• Prior to breeding, male Toco toucans will offer food gifts to potential mates. If accepted, the female will reciprocate by passing food back and forth, which helps cement the pair bond.

Description of a Toco Toucan’s Nest and Role of Both Male and Female

  • Toco toucans nest in holes and cavities in trees, often moving into old woodpecker nests.
  • Both the male and female participate in preparing the nest. They use twigs, leaves, moss and fruit pulp to line the cavity.
  • The female lays 2-4 white eggs. Both parents take turns incubating the eggs for 17-18 days before they hatch.
  • The male and female share parental duties, taking turns feeding and caring for the hatchlings.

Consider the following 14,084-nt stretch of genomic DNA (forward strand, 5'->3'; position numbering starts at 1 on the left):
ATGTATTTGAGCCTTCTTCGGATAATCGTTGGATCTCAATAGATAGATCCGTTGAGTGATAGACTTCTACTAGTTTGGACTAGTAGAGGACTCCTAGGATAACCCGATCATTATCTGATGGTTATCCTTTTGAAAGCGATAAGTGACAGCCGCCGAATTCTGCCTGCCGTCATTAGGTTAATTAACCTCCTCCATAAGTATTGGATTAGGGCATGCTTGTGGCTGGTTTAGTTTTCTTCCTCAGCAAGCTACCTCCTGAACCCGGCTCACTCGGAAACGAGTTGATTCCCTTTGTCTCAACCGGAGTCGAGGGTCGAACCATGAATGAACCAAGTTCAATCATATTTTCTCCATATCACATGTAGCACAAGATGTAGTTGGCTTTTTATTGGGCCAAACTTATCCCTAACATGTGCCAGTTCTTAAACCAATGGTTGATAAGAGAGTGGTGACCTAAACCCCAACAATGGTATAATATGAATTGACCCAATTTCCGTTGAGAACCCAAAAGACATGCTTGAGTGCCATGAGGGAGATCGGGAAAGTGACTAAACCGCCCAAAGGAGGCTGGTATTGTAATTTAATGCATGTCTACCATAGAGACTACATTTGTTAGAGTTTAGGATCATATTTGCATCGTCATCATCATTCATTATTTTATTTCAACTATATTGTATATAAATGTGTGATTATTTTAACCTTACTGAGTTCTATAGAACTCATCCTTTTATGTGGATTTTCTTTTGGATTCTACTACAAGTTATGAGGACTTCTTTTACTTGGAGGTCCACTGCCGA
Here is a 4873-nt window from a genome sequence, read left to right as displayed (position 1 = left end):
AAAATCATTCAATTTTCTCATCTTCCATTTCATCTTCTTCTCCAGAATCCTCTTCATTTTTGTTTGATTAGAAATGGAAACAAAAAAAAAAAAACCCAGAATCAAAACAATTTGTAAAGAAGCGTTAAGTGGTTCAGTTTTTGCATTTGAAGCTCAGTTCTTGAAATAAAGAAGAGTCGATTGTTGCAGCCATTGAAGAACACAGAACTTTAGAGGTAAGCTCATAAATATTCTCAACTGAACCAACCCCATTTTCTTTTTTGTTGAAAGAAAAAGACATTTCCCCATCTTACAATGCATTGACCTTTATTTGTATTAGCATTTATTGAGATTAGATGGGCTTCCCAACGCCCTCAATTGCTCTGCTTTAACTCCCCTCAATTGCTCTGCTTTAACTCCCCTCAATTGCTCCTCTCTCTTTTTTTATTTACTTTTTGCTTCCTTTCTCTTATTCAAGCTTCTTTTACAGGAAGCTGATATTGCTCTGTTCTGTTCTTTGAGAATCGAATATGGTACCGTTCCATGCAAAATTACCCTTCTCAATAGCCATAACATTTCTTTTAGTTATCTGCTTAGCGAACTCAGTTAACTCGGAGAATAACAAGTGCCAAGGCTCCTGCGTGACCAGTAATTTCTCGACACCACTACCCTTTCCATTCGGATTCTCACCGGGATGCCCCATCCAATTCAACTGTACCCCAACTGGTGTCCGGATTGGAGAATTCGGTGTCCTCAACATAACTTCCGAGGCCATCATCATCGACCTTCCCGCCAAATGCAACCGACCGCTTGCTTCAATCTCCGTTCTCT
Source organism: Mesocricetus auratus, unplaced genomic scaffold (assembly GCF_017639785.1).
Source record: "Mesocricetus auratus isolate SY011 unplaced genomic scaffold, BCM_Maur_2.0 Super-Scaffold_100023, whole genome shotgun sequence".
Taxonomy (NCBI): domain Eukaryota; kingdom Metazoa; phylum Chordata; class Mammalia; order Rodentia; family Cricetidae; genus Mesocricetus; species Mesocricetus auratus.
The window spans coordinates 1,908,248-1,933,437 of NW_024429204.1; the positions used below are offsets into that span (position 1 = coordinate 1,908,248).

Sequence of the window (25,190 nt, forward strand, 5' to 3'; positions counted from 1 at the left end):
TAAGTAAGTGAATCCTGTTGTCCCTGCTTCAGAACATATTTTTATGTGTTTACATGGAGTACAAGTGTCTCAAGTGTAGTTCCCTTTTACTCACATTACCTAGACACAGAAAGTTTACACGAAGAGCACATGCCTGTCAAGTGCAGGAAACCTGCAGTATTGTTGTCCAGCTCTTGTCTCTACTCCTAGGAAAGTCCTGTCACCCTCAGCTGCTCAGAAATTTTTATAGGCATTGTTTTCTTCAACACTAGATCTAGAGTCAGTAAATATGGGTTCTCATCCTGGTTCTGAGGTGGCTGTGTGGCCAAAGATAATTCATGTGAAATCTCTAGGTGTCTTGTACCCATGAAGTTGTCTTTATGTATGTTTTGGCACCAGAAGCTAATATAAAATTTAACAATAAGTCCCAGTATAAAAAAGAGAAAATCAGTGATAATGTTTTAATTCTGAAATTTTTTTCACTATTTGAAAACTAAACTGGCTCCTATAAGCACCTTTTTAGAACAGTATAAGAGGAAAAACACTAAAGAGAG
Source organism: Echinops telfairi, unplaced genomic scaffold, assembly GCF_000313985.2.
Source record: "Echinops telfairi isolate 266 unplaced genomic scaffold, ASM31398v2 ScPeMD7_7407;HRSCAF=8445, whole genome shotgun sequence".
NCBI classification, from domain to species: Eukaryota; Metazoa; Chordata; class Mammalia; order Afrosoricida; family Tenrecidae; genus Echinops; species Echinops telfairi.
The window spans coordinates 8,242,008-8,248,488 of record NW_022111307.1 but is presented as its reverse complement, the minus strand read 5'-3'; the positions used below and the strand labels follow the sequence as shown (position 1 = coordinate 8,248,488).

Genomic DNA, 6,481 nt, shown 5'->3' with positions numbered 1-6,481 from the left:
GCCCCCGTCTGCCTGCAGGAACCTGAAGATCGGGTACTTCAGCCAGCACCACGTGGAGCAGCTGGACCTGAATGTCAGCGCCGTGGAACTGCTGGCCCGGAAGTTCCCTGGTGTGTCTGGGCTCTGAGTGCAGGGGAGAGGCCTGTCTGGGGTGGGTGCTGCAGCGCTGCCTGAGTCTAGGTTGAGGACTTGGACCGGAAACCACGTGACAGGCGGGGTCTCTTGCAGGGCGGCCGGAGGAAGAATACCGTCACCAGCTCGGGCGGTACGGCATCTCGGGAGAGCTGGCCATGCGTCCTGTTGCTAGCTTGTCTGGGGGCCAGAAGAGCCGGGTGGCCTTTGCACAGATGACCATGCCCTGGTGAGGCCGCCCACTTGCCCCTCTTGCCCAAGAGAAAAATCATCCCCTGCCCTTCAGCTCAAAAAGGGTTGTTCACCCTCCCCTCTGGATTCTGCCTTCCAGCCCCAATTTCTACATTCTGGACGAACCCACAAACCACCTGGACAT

From Egg to Chick: The Life of a Toco Toucan’s Early Days

  • Baby Toco toucans hatch from the egg naked, blind, and helpless after 16-18 days of incubation.
  • For the first few weeks, the hatchlings are completely reliant on their parents for food and protection as they grow feathers and open their eyes.
  • At first, the parents feed the chicks mostly insects. As they grow older, more fruit is incorporated into their diet.
  • After about 6-8 weeks, the young toucans will fledge and leave the nest cavity.

How Toco Toucans Raise Their Chicks in Tree Cavities

  • Toco toucans are caring, attentive parents who regularly feed and clean the nest during the chick rearing phase.
  • The cavity nest provides safety for the vulnerable chicks. Both parents stand guard and chase away potential predators.
  • As the chicks grow, their distinctive large, colorful bills start to develop, allowing them to begin eating fruit.
  • Parents continue to supplement the young toucans’ diet by regurgitating fruit and bringing additional insects and small vertebrates.